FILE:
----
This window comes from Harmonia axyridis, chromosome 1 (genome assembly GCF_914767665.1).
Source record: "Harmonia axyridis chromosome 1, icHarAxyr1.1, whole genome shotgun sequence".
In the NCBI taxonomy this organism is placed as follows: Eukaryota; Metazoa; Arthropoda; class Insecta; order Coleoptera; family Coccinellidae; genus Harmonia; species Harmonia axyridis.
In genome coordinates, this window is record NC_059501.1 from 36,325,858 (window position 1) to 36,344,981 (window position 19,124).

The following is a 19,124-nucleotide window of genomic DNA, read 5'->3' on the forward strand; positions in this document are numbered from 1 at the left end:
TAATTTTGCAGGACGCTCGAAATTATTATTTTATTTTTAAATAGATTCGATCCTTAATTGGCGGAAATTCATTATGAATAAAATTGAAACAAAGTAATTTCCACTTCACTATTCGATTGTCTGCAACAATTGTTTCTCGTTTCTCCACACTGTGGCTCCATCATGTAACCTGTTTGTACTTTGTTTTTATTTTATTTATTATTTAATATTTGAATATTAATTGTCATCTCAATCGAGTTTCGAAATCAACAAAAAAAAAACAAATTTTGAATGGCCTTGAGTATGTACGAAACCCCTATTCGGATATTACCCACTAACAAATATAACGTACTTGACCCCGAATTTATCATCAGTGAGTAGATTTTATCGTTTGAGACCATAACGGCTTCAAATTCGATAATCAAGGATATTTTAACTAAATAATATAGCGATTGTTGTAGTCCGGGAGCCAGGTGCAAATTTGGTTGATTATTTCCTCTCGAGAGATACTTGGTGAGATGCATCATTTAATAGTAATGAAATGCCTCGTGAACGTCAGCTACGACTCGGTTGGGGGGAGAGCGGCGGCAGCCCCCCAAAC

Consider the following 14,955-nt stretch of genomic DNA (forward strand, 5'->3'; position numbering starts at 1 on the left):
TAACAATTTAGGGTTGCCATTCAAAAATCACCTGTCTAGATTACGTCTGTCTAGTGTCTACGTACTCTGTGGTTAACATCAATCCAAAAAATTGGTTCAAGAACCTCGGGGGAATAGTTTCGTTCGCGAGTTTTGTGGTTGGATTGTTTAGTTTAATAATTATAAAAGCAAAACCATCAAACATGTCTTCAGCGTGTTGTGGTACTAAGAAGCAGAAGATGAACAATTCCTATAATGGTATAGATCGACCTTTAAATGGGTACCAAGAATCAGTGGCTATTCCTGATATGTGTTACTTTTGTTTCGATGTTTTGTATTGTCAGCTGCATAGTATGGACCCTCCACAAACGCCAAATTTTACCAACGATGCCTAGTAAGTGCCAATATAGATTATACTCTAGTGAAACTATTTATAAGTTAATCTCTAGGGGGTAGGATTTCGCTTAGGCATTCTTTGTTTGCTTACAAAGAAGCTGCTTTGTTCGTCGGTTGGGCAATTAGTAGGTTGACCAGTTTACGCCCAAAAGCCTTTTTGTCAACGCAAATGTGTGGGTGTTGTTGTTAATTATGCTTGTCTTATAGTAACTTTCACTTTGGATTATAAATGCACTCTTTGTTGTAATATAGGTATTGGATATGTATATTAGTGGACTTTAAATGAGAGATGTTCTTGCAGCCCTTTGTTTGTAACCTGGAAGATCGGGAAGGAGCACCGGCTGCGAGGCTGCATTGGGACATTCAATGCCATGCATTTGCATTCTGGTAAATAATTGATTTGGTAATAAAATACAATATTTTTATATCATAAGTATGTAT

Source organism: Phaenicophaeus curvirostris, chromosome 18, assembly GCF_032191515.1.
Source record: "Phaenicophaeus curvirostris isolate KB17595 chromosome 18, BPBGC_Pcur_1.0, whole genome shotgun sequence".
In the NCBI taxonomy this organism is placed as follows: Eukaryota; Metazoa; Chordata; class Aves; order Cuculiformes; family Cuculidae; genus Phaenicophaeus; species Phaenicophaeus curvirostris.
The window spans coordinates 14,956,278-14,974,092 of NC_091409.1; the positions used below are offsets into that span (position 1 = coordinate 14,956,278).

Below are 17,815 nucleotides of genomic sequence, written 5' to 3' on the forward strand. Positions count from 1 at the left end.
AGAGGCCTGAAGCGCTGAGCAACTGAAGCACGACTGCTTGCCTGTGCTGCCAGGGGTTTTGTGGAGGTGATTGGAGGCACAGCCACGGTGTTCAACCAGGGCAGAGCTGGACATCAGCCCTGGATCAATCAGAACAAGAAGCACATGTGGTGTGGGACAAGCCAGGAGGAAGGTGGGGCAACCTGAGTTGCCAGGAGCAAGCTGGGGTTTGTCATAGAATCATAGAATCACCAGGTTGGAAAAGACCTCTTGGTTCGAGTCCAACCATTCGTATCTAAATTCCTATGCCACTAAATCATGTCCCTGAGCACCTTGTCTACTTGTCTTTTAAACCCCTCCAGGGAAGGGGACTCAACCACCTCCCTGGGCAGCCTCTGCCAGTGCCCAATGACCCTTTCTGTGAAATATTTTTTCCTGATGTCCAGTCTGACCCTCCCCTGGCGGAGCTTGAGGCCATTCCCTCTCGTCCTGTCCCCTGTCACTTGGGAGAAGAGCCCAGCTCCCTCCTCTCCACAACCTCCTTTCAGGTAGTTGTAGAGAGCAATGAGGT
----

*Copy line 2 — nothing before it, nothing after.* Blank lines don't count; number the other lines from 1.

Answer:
Source record: "Harmonia axyridis chromosome 1, icHarAxyr1.1, whole genome shotgun sequence".